Schwarz triangle

In geometry, a Schwarz triangle, named after Hermann Schwarz, is a spherical triangle that can be used to tile a sphere, possibly overlapping, through reflections in its edges.

Shape of the universe

The shape of the universe is the local and global geometry of the universe.

Sirius

Sirius (a romanization of Greek Σείριος, Seirios,."glowing" or "scorching") is a star system and the brightest star in the Earth's night sky.

Spacetime

In physics, spacetime is any mathematical model that fuses the three dimensions of space and the one dimension of time into a single four-dimensional continuum.

Special relativity

In physics, special relativity (SR, also known as the special theory of relativity or STR) is the generally accepted and experimentally well-confirmed physical theory regarding the relationship between space and time.

Sphere-world

The idea of a sphere-world was constructed by Henri Poincaré who, while pursuing his argument for conventionalism (see philosophy of space and time), offered a thought experiment about a sphere with strange properties.

Spherical geometry

Spherical geometry is the geometry of the two-dimensional surface of a sphere.

Stack Exchange

Stack Exchange is a network of question-and-answer (Q&A) websites on topics in varied fields, each site covering a specific topic, where questions, answers, and users are subject to a reputation award process.

Stereographic projection

In geometry, the stereographic projection is a particular mapping (function) that projects a sphere onto a plane.

Symmetric space

In differential geometry, representation theory and harmonic analysis, a symmetric space is a pseudo-Riemannian manifold whose group of symmetries contains an inversion symmetry about every point.

Systolic geometry

In mathematics, systolic geometry is the study of systolic invariants of manifolds and polyhedra, as initially conceived by Charles Loewner and developed by Mikhail Gromov, Michael Freedman, Peter Sarnak, Mikhail Katz, Larry Guth, and others, in its arithmetical, ergodic, and topological manifestations.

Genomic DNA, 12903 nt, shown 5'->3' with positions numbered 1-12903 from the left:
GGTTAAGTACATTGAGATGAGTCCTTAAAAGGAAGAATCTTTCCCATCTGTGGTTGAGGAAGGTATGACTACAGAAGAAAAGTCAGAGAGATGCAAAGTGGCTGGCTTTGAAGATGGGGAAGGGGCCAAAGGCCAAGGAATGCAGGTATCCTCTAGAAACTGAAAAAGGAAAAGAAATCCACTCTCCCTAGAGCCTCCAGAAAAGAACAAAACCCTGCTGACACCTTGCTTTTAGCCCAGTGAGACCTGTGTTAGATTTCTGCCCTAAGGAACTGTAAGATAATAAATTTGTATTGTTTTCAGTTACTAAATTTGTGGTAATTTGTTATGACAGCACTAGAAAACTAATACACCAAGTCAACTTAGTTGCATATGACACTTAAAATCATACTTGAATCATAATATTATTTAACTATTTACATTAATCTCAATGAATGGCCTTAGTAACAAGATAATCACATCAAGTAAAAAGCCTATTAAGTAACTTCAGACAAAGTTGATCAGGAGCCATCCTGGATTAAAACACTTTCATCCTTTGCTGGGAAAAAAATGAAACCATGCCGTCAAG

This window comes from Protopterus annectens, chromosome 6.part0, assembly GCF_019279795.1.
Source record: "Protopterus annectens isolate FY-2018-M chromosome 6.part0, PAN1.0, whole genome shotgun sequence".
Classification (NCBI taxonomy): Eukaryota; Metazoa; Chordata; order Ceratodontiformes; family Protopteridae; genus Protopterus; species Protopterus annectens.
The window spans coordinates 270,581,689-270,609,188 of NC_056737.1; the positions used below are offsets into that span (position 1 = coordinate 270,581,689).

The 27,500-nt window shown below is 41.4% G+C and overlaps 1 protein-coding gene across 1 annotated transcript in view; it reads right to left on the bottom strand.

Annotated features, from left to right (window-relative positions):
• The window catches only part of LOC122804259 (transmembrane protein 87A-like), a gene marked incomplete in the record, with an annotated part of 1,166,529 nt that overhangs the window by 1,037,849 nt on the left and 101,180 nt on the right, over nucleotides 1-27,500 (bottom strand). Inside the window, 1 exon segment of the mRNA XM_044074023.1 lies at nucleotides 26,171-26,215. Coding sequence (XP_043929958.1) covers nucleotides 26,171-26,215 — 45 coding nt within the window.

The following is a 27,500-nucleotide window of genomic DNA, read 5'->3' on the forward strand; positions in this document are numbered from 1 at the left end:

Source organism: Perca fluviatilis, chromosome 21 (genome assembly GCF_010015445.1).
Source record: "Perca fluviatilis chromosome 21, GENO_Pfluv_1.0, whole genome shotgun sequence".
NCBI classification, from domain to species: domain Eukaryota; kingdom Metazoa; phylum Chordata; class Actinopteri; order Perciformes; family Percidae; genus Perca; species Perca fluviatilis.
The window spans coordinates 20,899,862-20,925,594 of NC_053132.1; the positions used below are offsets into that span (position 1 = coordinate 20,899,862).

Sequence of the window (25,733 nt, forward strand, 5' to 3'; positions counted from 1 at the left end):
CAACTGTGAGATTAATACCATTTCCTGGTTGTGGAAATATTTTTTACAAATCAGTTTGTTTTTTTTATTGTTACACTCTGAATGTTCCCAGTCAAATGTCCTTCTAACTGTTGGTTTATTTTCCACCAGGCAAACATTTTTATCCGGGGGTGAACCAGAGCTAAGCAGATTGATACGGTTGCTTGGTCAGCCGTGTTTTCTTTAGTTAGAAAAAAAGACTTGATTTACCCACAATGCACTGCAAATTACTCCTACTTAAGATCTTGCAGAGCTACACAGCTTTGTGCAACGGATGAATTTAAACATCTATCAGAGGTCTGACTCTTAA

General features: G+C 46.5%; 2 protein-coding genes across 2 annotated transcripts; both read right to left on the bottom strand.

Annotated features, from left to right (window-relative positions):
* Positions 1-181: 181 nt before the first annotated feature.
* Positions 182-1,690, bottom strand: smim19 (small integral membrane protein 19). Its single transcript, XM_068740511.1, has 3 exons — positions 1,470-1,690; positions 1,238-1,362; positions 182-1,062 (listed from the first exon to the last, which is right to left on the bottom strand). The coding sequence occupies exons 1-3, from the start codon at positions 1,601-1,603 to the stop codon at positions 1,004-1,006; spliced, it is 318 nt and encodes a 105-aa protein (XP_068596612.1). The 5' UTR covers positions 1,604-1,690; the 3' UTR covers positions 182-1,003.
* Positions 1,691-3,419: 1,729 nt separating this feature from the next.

Tangent

In geometry, the tangent line (or simply tangent) to a plane curve at a given point is the straight line that "just touches" the curve at that point.

The Daily Telegraph

The Daily Telegraph, commonly referred to simply as The Telegraph, is a national British daily broadsheet newspaper published in London by Telegraph Media Group and distributed across the United Kingdom and internationally.

The Feynman Lectures on Physics

The Feynman Lectures on Physics is a physics textbook based on some lectures by Richard P. Feynman, a Nobel laureate who has sometimes been called "The Great Explainer".

Thomas Hobbes

Thomas Hobbes (5 April 1588 – 4 December 1679), in some older texts Thomas Hobbes of Malmesbury, was an English philosopher who is considered one of the founders of modern political philosophy.

Thought experiment

A thought experiment (Gedankenexperiment, Gedanken-Experiment or Gedankenerfahrung) considers some hypothesis, theory, or principle for the purpose of thinking through its consequences.

Triangle group

In mathematics, a triangle group is a group that can be realized geometrically by sequences of reflections across the sides of a triangle.

Truncated order-7 triangular tiling

In geometry, the Order-7 truncated triangular tiling, sometimes called the hyperbolic soccerball, is a semiregular tiling of the hyperbolic plane.

Two-dimensional space

Two-dimensional space or bi-dimensional space is a geometric setting in which two values (called parameters) are required to determine the position of an element (i.e., point).

Ultraparallel theorem

In hyperbolic geometry, the ultraparallel theorem states that every pair of ultraparallel lines (lines that are not intersecting and not limiting parallel) has a unique common perpendicular hyperbolic line.

Uniform tilings in hyperbolic plane

In hyperbolic geometry, a uniform (regular, quasiregular or semiregular) hyperbolic tiling is an edge-to-edge filling of the hyperbolic plane which has regular polygons as faces and is vertex-transitive (transitive on its vertices, isogonal, i.e. there is an isometry mapping any vertex onto any other).

Unit circle

In mathematics, a unit circle is a circle with a radius of one.

Unit sphere

In mathematics, a unit sphere is the set of points of distance 1 from a fixed central point, where a generalized concept of distance may be used; a closed unit ball is the set of points of distance less than or equal to 1 from a fixed central point.

University of Glasgow

The University of Glasgow (Oilthigh Ghlaschu; Universitas Glasguensis; abbreviated as Glas. in post-nominals) is the fourth-oldest university in the English-speaking world and one of Scotland's four ancient universities.

Vitello

Witelo (also Erazmus Ciołek Witelo; Witelon; Vitellio; Vitello; Vitello Thuringopolonis; Vitulon; Erazm Ciołek); born ca.

Werner Fenchel

Moritz Werner Fenchel (3 May 1905 – 24 January 1988) was a mathematician known for his contributions to geometry and to optimization theory.

Wilhelm Killing

Wilhelm Karl Joseph Killing (10 May 1847 &ndash; 11 February 1923) was a German mathematician who made important contributions to the theories of Lie algebras, Lie groups, and non-Euclidean geometry.

William Thurston

William Paul Thurston (October 30, 1946August 21, 2012) was an American mathematician.

References